As we are surrounded by gifts at this time of year, I have been thinking about one of my favorite things: books. We are a big bookish family. SillyBilly, who is 4, wants to read but can’t yet. We’re not pushing him, but if he wants to, he will (I learned when I was 4 as well).
So, I’ve been thinking about desert island books. The ones we couldn’t live without.
Anything by Shirley Hughes
These books are marvelous for young children. Alfie and Annie Rose happen to be just about the same ages as my children, so we delight in reading about their adventures. The books have a lot of humorous situations and detailed illustrations. We love Out and About for its seasonal poetry and images.
Frog and Toad by Arnold Lobel
These stories are very funny for kids and parents, and are short enough to be good bedtime reading. Frog and Toad are sort of like amphibious toddlers: they can’t stop eating cookies, they have tremendous misunderstandings, and they love both a good walk outside and a warm bed at night.
Seasons books by Gerda Muller
We especially like these books because they have no text; we can make up stories and talk about the detailed pictures afresh each time. They are large board books so that they are sturdy yet not too “babyish” for big brothers to read!
Anything by Jan Brett
These books have very detailed illustrations and are full of good humor. Often there are little surprises, like the animal-shaped mountains in Daisy Come Home, or the hedgehogs that appear at least once in almost all of her books.
Any fiction by Wendell Berry
The stories about the fictional Kentucky town of Port William make me laugh and cry, sometimes on the same page! The characters are so well developed that I believe these are real people that Berry knows. The stories are beautifully intertwined and reflect a deep love for traditional farming communities.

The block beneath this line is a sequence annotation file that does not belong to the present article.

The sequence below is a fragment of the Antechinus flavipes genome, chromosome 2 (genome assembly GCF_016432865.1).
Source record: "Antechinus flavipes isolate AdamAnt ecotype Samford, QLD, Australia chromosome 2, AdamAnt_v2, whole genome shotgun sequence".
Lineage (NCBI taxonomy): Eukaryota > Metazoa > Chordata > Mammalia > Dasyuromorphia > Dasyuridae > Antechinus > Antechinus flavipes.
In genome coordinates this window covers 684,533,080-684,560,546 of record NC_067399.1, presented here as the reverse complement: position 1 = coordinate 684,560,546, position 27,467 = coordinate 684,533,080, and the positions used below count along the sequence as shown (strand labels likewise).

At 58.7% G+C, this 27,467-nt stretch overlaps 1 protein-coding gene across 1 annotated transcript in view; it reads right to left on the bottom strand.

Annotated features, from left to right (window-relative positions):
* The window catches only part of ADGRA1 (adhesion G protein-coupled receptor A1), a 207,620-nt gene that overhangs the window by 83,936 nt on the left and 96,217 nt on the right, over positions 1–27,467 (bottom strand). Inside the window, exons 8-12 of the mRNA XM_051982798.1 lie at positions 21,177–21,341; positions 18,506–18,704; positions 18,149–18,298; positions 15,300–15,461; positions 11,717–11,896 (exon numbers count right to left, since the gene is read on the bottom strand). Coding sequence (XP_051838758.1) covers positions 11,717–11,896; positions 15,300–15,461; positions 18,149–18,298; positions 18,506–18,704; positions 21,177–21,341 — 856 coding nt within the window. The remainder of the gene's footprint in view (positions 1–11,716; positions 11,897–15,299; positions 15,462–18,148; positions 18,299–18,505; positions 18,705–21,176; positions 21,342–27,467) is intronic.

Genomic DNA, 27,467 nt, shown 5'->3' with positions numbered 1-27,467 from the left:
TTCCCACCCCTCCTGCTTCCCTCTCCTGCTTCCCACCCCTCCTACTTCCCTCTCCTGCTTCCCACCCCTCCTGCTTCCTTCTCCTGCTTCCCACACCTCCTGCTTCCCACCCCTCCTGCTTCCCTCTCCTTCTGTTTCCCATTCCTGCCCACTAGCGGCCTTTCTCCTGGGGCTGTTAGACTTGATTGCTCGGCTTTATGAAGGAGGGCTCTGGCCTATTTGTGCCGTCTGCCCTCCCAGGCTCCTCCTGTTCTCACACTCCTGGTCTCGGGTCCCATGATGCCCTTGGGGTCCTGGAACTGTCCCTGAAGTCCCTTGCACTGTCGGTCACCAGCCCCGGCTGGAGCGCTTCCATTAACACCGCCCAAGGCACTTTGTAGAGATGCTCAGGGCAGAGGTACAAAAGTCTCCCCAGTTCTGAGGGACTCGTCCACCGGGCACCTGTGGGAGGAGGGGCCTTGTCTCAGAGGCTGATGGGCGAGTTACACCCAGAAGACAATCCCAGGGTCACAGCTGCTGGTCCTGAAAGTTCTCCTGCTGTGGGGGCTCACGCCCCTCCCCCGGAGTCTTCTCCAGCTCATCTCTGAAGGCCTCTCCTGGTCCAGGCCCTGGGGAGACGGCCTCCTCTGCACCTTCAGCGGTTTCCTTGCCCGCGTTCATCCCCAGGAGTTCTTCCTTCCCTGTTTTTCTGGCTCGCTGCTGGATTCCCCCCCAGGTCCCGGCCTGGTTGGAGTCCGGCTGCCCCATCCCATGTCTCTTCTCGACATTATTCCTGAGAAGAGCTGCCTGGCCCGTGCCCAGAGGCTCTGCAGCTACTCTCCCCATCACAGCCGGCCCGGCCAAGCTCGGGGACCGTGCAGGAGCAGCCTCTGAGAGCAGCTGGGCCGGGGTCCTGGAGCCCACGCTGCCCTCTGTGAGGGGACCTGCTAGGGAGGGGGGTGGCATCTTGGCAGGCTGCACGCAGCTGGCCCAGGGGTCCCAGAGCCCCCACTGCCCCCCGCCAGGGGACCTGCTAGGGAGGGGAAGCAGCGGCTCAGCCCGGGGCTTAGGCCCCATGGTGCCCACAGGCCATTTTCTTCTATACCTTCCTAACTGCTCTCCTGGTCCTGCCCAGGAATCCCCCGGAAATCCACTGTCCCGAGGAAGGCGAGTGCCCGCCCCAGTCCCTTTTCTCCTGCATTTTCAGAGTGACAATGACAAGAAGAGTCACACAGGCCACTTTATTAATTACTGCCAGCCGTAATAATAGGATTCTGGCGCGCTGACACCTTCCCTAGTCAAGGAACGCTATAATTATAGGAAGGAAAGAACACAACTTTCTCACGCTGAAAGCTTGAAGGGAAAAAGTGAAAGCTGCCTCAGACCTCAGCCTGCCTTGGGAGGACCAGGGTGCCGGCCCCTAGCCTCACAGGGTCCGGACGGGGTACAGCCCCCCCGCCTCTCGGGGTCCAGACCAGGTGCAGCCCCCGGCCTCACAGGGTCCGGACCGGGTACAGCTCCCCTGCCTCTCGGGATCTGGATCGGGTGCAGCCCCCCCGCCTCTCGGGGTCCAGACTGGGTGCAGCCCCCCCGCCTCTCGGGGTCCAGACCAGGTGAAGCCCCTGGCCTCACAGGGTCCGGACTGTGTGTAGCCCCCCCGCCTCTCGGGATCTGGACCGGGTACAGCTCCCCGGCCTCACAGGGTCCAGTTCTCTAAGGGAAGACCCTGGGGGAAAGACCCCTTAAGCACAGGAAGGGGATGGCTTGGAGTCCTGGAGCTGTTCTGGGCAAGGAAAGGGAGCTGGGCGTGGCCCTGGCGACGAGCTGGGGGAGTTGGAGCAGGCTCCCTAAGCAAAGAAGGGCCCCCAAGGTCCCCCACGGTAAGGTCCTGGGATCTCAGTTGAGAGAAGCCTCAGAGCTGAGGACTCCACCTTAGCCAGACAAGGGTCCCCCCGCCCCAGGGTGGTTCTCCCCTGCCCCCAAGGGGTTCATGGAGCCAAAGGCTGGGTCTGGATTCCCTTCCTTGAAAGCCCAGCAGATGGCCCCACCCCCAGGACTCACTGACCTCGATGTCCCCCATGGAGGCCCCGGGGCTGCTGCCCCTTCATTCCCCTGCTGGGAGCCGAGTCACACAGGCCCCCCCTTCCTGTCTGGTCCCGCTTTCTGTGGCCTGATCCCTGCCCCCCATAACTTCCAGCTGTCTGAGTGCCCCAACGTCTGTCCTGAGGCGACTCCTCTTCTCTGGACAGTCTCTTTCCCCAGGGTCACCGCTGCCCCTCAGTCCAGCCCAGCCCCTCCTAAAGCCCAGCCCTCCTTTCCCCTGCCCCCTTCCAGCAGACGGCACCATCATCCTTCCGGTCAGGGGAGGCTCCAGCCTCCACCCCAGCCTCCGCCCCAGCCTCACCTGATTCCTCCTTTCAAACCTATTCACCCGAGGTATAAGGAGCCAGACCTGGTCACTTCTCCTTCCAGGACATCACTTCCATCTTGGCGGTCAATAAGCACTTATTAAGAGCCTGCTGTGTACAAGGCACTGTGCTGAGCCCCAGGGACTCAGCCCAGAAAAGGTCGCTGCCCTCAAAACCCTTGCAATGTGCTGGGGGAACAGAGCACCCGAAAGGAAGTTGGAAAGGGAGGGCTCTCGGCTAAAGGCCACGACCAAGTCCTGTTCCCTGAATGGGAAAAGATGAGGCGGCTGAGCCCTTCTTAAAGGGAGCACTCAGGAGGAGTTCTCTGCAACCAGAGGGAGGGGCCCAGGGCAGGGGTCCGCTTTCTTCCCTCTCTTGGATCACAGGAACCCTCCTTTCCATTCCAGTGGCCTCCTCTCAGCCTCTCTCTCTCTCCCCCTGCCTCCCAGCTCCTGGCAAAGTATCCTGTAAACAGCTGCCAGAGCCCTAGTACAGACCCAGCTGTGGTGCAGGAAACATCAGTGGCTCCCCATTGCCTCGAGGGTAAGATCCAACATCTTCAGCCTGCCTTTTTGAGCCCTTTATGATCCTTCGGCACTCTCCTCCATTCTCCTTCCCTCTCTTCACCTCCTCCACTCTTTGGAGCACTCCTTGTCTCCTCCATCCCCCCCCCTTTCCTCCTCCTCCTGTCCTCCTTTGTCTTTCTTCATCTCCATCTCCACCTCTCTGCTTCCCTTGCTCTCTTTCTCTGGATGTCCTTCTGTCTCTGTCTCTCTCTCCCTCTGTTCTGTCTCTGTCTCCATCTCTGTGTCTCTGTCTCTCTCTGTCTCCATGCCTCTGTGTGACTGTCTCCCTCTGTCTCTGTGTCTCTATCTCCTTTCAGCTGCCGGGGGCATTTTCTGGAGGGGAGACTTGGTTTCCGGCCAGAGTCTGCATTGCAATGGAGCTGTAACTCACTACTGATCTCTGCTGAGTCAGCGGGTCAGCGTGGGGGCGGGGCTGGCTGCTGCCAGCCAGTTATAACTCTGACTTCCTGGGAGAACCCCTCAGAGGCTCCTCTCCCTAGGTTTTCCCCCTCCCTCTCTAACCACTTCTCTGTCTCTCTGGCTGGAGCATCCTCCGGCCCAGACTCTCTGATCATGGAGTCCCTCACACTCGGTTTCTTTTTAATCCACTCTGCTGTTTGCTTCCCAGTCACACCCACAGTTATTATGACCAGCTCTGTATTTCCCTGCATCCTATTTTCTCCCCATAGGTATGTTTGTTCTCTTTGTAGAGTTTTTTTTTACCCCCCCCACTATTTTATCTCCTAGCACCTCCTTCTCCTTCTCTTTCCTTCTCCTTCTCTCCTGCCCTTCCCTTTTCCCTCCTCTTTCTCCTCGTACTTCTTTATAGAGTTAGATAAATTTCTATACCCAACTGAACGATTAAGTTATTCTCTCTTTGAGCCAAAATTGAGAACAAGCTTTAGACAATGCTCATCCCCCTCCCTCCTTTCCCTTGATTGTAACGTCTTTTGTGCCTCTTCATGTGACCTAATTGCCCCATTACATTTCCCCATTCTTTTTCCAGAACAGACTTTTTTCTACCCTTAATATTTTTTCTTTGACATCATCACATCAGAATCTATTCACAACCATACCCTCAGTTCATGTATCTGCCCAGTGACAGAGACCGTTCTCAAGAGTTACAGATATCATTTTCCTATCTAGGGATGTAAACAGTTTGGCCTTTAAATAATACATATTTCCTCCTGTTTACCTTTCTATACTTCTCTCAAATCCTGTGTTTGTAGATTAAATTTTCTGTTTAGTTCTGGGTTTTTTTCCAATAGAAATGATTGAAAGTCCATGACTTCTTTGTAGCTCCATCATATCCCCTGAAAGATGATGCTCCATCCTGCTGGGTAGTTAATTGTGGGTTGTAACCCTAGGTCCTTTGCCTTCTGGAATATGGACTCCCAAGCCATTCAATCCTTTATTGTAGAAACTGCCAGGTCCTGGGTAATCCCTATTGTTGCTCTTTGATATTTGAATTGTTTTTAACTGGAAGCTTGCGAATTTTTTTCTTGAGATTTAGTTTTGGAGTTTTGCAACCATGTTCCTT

The Robber Bride by Margaret Atwood
I keep coming back to this book time and again. I love how the characters are so richly drawn, written with both humor and sympathy for their foibles. The three protagonists could not be more different in background and personality, yet they forged friendships that lasted decades.
Hounds of the Morrigan by Pat O’Shea
This book is full of Irish myth and legend in a contemporary setting. Some of the characters are unforgettable: a talking earwig who thinks he’s Napoleon, and the gods Angus Og and Brigid disguised as tinkers Patsy and Boodie. The plot is full of adventure and good bit of horror for a “children’s” book. I also like the beautiful and tender way the older brother looks after his little sister.
Mars Trilogy by Kim Stanley Robinson
I have read this, along with the subsequent Green Mars and Blue Mars, again and again. I’m not a huge fan of techie science fiction, but these books balance the science with intriguing socio-economic ideas and enough plot to keep things going. I’d say the first book of the trilogy is the best.
Belinda by Anne Rampling (Rice)
Pure, unadulterated escapism. An erotic/romantic suspense novel about rich artists living in Italy, San Francisco and New Orleans. I read this when I don’t want to use too many brain cells to enjoy myself.